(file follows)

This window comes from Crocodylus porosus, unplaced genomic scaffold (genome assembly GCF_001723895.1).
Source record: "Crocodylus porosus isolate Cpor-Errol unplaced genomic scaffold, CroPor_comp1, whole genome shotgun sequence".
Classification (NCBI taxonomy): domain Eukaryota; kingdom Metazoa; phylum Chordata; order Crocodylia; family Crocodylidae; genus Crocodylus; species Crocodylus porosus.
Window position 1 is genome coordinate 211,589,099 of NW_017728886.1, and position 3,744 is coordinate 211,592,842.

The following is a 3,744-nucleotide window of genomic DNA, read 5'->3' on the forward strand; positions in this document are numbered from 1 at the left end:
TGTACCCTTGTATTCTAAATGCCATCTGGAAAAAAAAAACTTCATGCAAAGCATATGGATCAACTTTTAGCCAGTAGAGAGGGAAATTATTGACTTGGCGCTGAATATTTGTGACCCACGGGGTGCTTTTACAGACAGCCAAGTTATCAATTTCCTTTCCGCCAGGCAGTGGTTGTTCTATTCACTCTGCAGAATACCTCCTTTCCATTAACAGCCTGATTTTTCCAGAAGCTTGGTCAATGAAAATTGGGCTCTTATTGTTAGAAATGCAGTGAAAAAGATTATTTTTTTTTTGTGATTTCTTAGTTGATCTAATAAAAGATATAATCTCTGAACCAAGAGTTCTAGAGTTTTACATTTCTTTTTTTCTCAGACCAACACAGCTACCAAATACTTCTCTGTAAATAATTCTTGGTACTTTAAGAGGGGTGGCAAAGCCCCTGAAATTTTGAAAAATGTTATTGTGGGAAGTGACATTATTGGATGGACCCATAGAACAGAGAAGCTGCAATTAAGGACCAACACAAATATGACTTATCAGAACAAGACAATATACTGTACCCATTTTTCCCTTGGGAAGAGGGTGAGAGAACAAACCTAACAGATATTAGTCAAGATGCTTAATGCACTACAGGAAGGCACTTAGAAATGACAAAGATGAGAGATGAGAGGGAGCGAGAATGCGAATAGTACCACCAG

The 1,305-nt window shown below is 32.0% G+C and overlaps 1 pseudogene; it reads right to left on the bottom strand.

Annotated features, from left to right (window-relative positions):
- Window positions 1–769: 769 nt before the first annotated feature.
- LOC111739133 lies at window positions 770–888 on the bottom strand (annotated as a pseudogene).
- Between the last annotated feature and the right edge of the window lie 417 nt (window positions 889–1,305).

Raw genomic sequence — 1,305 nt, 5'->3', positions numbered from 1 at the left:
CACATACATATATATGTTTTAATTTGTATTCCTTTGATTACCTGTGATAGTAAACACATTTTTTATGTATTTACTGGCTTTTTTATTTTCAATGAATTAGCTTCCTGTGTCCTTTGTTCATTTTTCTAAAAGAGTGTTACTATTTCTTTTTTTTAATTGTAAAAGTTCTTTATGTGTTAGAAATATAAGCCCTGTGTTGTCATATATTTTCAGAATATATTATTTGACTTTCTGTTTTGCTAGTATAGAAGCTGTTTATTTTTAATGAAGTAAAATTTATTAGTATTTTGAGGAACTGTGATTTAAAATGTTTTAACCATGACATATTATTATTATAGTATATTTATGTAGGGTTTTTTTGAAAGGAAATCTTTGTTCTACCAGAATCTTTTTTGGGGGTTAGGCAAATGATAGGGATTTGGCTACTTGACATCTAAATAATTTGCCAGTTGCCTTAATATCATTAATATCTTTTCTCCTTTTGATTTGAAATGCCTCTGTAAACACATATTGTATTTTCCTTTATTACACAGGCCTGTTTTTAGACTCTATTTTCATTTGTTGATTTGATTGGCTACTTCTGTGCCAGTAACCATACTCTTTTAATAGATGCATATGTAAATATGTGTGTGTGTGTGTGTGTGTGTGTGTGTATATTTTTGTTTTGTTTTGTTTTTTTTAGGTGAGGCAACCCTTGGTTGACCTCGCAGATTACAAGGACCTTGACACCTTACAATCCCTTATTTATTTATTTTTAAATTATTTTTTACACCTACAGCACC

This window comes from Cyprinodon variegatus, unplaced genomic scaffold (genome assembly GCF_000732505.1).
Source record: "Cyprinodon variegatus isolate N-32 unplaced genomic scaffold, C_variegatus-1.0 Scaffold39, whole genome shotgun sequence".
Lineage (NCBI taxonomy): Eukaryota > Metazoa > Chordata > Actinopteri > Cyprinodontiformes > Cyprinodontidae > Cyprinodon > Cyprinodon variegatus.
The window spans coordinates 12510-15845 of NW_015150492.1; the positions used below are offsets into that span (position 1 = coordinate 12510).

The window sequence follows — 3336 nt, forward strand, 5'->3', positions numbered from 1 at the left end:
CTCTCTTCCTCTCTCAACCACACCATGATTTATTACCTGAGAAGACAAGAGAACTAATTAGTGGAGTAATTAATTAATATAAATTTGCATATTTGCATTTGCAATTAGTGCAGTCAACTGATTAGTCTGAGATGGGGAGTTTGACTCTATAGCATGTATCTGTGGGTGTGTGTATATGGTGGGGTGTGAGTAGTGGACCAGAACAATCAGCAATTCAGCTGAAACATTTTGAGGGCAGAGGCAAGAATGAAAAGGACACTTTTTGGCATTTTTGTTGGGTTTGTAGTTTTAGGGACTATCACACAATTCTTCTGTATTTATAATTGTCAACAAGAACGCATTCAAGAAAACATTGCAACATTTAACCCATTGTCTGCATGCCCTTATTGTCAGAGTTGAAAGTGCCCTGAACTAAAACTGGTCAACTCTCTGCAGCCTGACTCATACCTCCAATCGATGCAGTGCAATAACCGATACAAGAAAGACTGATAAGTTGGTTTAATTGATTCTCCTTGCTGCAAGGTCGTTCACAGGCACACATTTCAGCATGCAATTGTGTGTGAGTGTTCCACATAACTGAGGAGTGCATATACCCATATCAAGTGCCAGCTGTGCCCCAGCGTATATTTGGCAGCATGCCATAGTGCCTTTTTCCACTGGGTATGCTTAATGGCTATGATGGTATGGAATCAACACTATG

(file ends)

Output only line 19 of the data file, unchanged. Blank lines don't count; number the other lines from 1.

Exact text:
CTCTCTTCCTCTCTCAACCACACCATGATTTATTACCTGAGAAGACAAGAGAACTAATTAGTGGAGTAATTAATTAATATAAATTTGCATATTTGCATTTGCAATTAGTGCAGTCAACTGATTAGTCTGAGATGGGGAGTTTGACTCTATAGCATGTATCTGTGGGTGTGTGTATATGGTGGGGTGTGAGTAGTGGACCAGAACAATCAGCAATTCAGCTGAAACATTTTGAGGGCAGAGGCAAGAATGAAAAGGACACTTTTTGGCATTTTTGTTGGGTTTGTAGTTTTAGGGACTATCACACAATTCTTCTGTATTTATAATTGTCAACAAGAACGCATTCAAGAAAACATTGCAACATTTAACCCATTGTCTGCATGCCCTTATTGTCAGAGTTGAAAGTGCCCTGAACTAAAACTGGTCAACTCTCTGCAGCCTGACTCATACCTCCAATCGATGCAGTGCAATAACCGATACAAGAAAGACTGATAAGTTGGTTTAATTGATTCTCCTTGCTGCAAGGTCGTTCACAGGCACACATTTCAGCATGCAATTGTGTGTGAGTGTTCCACATAACTGAGGAGTGCATATACCCATATCAAGTGCCAGCTGTGCCCCAGCGTATATTTGGCAGCATGCCATAGTGCCTTTTTCCACTGGGTATGCTTAATGGCTATGATGGTATGGAATCAACACTATG